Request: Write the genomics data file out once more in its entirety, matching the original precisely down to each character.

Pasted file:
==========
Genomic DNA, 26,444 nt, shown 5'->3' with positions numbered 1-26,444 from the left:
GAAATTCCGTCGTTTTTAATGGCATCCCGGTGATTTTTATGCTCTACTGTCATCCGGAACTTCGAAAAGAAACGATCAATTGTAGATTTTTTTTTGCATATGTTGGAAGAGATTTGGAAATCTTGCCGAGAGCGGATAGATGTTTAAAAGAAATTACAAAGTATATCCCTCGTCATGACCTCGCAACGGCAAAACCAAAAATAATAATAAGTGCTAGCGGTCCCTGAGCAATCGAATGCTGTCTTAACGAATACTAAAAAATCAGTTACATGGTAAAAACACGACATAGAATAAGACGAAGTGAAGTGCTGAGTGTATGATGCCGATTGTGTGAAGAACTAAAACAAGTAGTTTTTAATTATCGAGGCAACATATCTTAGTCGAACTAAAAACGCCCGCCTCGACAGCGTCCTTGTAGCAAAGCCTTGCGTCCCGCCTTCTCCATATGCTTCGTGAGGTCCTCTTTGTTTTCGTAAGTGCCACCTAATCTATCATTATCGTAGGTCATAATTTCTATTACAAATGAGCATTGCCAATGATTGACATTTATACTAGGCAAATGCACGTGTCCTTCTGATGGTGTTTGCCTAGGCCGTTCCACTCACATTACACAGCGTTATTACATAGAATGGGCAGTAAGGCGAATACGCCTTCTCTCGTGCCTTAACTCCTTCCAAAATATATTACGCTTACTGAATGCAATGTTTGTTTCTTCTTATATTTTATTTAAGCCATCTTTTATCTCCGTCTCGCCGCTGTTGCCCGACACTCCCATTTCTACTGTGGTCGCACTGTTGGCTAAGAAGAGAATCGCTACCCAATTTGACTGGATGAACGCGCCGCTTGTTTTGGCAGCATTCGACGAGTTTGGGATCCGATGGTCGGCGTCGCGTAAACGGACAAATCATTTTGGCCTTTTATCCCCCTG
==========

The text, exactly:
Genomic DNA, 26,444 nt, shown 5'->3' with positions numbered 1-26,444 from the left:
GAAATTCCGTCGTTTTTAATGGCATCCCGGTGATTTTTATGCTCTACTGTCATCCGGAACTTCGAAAAGAAACGATCAATTGTAGATTTTTTTTTGCATATGTTGGAAGAGATTTGGAAATCTTGCCGAGAGCGGATAGATGTTTAAAAGAAATTACAAAGTATATCCCTCGTCATGACCTCGCAACGGCAAAACCAAAAATAATAATAAGTGCTAGCGGTCCCTGAGCAATCGAATGCTGTCTTAACGAATACTAAAAAATCAGTTACATGGTAAAAACACGACATAGAATAAGACGAAGTGAAGTGCTGAGTGTATGATGCCGATTGTGTGAAGAACTAAAACAAGTAGTTTTTAATTATCGAGGCAACATATCTTAGTCGAACTAAAAACGCCCGCCTCGACAGCGTCCTTGTAGCAAAGCCTTGCGTCCCGCCTTCTCCATATGCTTCGTGAGGTCCTCTTTGTTTTCGTAAGTGCCACCTAATCTATCATTATCGTAGGTCATAATTTCTATTACAAATGAGCATTGCCAATGATTGACATTTATACTAGGCAAATGCACGTGTCCTTCTGATGGTGTTTGCCTAGGCCGTTCCACTCACATTACACAGCGTTATTACATAGAATGGGCAGTAAGGCGAATACGCCTTCTCTCGTGCCTTAACTCCTTCCAAAATATATTACGCTTACTGAATGCAATGTTTGTTTCTTCTTATATTTTATTTAAGCCATCTTTTATCTCCGTCTCGCCGCTGTTGCCCGACACTCCCATTTCTACTGTGGTCGCACTGTTGGCTAAGAAGAGAATCGCTACCCAATTTGACTGGATGAACGCGCCGCTTGTTTTGGCAGCATTCGACGAGTTTGGGATCCGATGGTCGGCGTCGCGTAAACGGACAAATCATTTTGGCCTTTTATCCCCCTG